By Kresha, Contributing Writer
Several years ago, I moved to an area of the U.S. where lavender grows natively.
I had never been in a place where a small gust of wind could suddenly surround you with such a heavenly scent, and I cherished those blustery moments.
Now, of course, whenever I smell or taste lavender, I am reminded of that wonderful place. So, I started adding lavender to various dishes and have been surprised at what a lovely, subtle, sweet note it adds to both sweet and savory dishes.
This beef stew, then, is homey and cozy and really, just about perfect on a February night that’s either cold or blustery. It’s an easy choice for romantic dinners too – say those times when you really want to connect with your husband but know you’ve got a long, busy day as well.
But first, let’s take a quick look at lavender….
Why on earth would one put lavender in an otherwise good stew?
Well, as Louis Armstrong once said, “If it sounds good, it IS good.”
Same here – “If it tastes good, is IS good.”
Beyond that, lavender does provide some healing benefits, just as using other herbs in culinary applications does. (Obviously, when ingesting the flowers in these small quantities rather than using it as a concentrated essential oil or tincture, the effects are far less pronounced.)
- Lavender is known for promoting relaxation. This effect can come while smelling the stew cooking as much as from eating it.
- Lavender also is a mood booster, a “feel-good” herb, and can help lighten the symptoms from depression. (Here’s one particularly interesting study.)
- Lavender essential oil has been shown to combat candida and other fungal infections. But ingesting essential oils can be iffy, since they are quite potent and vary greatly in safety from brand to brand. Ingesting the blossoms can be a gentle way to help fight candida from the inside-out. (source)
- For more uses and benefits of lavender, read this article at Fresh Bites Daily for a great run-down.
And of course, remember to check from whence your lavender came…. you don’t want to be ingesting pesticides (if it came from a large commercial grower) or dust-control sprays (if you gathered it from the road-side), so just know where it came from to ensure that it’s safe.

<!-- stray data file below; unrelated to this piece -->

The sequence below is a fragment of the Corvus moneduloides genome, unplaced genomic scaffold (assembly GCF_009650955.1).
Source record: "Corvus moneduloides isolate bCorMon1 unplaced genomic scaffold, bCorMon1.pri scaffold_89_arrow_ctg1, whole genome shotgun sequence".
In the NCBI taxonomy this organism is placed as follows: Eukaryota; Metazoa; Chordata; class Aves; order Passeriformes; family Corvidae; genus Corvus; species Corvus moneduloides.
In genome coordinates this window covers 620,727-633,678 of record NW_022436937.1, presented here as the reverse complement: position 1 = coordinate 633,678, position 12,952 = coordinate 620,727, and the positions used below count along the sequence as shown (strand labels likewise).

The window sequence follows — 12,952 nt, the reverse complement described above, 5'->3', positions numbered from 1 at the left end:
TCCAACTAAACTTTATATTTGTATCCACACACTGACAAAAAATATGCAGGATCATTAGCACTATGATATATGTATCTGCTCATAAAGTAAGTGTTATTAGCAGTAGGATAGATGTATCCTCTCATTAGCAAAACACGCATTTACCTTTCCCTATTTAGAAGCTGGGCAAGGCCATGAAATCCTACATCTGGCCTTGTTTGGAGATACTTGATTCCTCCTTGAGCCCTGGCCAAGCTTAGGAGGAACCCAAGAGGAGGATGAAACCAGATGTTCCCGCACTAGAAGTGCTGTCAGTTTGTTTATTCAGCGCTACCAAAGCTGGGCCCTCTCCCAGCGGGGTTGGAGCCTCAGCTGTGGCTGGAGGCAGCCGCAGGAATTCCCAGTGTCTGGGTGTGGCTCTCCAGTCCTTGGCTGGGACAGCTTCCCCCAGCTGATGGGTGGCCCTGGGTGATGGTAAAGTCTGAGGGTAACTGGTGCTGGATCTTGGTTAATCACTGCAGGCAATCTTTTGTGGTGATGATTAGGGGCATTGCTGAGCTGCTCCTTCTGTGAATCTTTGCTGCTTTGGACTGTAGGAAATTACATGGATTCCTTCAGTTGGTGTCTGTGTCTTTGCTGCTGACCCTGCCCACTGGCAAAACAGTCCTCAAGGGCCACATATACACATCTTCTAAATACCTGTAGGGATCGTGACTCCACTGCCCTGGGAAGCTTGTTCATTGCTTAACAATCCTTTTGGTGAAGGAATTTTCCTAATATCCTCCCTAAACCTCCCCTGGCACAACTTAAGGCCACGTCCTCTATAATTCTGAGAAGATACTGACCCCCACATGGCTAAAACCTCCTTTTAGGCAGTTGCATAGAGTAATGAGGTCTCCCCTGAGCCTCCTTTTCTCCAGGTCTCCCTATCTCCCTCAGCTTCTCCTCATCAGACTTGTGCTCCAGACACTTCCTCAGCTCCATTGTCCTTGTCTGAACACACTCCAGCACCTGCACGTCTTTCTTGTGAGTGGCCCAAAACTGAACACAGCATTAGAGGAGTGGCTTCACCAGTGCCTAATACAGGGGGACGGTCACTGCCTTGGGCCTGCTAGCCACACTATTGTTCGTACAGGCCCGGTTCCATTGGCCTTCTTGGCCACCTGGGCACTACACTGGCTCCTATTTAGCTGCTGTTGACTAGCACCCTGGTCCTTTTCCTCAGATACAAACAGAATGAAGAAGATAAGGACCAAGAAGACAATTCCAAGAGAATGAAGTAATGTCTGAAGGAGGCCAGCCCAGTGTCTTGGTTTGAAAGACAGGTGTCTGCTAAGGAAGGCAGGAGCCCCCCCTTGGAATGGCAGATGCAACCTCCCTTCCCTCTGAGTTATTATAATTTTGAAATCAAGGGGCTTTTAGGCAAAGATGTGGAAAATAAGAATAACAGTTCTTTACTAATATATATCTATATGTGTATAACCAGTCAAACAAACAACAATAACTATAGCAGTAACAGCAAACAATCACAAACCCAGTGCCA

- 2 pounds beef chuck or stewing beef, cut into 1-inch pieces
- 1 heaping tablespoon dried lavender flowers
- 1 teaspoon dried thyme OR 1 sprig of fresh thyme
- 1 teaspoon sea salt
- ½ teaspoon black pepper
- 1 cup beef stock, mushroom stock, or vegetable stock (see how to make homemade bouillon cubes)
- ½ cup full-bodied red wine
- 1 large onion, diced
- 4 cloves garlic, minced
- 5-6 carrots, julienned in 1-inch wide pieces
- 1 pound white or yellow-fleshed potatoes, cut into one-inch pieces
- 8 ounces cremini mushrooms, quartered
- 1 large sprig fresh rosemary
- ½ cup flour, any variety OR 1 tablespoon arrowroot powder
- Cut the beef into bite-size chunks. If you're using grass-fed beef, be sure to leave all the fat on, as grass-fed beef tends to be lean and you're going to want all those fat drippings in the stew. Place in a 6-quart slow cooker.
- Sprinkle the lavender blossoms, dried thyme (if using), salt, and pepper over the beef cubes.
- Combine the stock and wine and pour over the beef.
- Layer the remaining ingredients over the beef in the order listed and do not stir. Lay the fresh sprigs of thyme and rosemary on the top.
- Cook on high for about 6 hours or on low for 7-8 hours until the vegetables and beef are very tender.
- About 10-15 minutes before you want to eat (or just as you're setting the table), combine the flour or arrowroot powder with 1-2 tablespoons of water - just enough to make a pourable slurry. Pour it over the stew and stir gently so as not to break the potatoes and carrots. Return the lid and let cook until ready to serve.